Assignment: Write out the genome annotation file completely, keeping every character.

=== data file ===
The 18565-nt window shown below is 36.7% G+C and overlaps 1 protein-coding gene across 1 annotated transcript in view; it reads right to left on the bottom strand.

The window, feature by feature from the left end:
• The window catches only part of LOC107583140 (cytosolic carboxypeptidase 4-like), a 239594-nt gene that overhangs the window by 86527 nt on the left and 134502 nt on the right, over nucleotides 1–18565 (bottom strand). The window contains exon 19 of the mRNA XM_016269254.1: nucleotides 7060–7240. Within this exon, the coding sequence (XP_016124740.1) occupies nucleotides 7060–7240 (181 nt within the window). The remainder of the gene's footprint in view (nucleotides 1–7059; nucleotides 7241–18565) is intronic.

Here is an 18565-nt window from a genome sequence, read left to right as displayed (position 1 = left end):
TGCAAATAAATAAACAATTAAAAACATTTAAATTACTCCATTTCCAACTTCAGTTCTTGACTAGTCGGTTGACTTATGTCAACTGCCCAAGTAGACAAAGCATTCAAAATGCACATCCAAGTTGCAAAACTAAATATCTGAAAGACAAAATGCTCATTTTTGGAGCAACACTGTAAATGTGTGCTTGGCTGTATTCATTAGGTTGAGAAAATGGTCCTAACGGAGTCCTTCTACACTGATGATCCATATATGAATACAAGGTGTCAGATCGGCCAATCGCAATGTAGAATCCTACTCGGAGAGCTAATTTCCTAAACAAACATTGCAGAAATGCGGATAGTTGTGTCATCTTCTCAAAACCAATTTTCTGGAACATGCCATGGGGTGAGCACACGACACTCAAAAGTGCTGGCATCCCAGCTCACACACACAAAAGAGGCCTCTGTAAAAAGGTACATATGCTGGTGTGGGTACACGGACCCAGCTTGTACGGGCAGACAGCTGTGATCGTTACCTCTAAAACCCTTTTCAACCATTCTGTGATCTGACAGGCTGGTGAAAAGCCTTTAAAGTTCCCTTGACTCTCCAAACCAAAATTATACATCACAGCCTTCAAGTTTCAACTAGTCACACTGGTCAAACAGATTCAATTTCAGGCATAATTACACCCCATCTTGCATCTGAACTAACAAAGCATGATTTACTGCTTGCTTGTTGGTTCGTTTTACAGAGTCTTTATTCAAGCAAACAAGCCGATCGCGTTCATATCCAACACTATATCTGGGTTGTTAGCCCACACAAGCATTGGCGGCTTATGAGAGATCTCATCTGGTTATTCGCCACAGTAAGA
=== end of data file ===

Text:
The 18565-nt window shown below is 36.7% G+C and overlaps 1 protein-coding gene across 1 annotated transcript in view; it reads right to left on the bottom strand.

The window, feature by feature from the left end:
• The window catches only part of LOC107583140 (cytosolic carboxypeptidase 4-like), a 239594-nt gene that overhangs the window by 86527 nt on the left and 134502 nt on the right, over nucleotides 1–18565 (bottom strand). The window contains exon 19 of the mRNA XM_016269254.1: nucleotides 7060–7240. Within this exon, the coding sequence (XP_016124740.1) occupies nucleotides 7060–7240 (181 nt within the window). The remainder of the gene's footprint in view (nucleotides 1–7059; nucleotides 7241–18565) is intronic.

Here is an 18565-nt window from a genome sequence, read left to right as displayed (position 1 = left end):
TGCAAATAAATAAACAATTAAAAACATTTAAATTACTCCATTTCCAACTTCAGTTCTTGACTAGTCGGTTGACTTATGTCAACTGCCCAAGTAGACAAAGCATTCAAAATGCACATCCAAGTTGCAAAACTAAATATCTGAAAGACAAAATGCTCATTTTTGGAGCAACACTGTAAATGTGTGCTTGGCTGTATTCATTAGGTTGAGAAAATGGTCCTAACGGAGTCCTTCTACACTGATGATCCATATATGAATACAAGGTGTCAGATCGGCCAATCGCAATGTAGAATCCTACTCGGAGAGCTAATTTCCTAAACAAACATTGCAGAAATGCGGATAGTTGTGTCATCTTCTCAAAACCAATTTTCTGGAACATGCCATGGGGTGAGCACACGACACTCAAAAGTGCTGGCATCCCAGCTCACACACACAAAAGAGGCCTCTGTAAAAAGGTACATATGCTGGTGTGGGTACACGGACCCAGCTTGTACGGGCAGACAGCTGTGATCGTTACCTCTAAAACCCTTTTCAACCATTCTGTGATCTGACAGGCTGGTGAAAAGCCTTTAAAGTTCCCTTGACTCTCCAAACCAAAATTATACATCACAGCCTTCAAGTTTCAACTAGTCACACTGGTCAAACAGATTCAATTTCAGGCATAATTACACCCCATCTTGCATCTGAACTAACAAAGCATGATTTACTGCTTGCTTGTTGGTTCGTTTTACAGAGTCTTTATTCAAGCAAACAAGCCGATCGCGTTCATATCCAACACTATATCTGGGTTGTTAGCCCACACAAGCATTGGCGGCTTATGAGAGATCTCATCTGGTTATTCGCCACAGTAAGA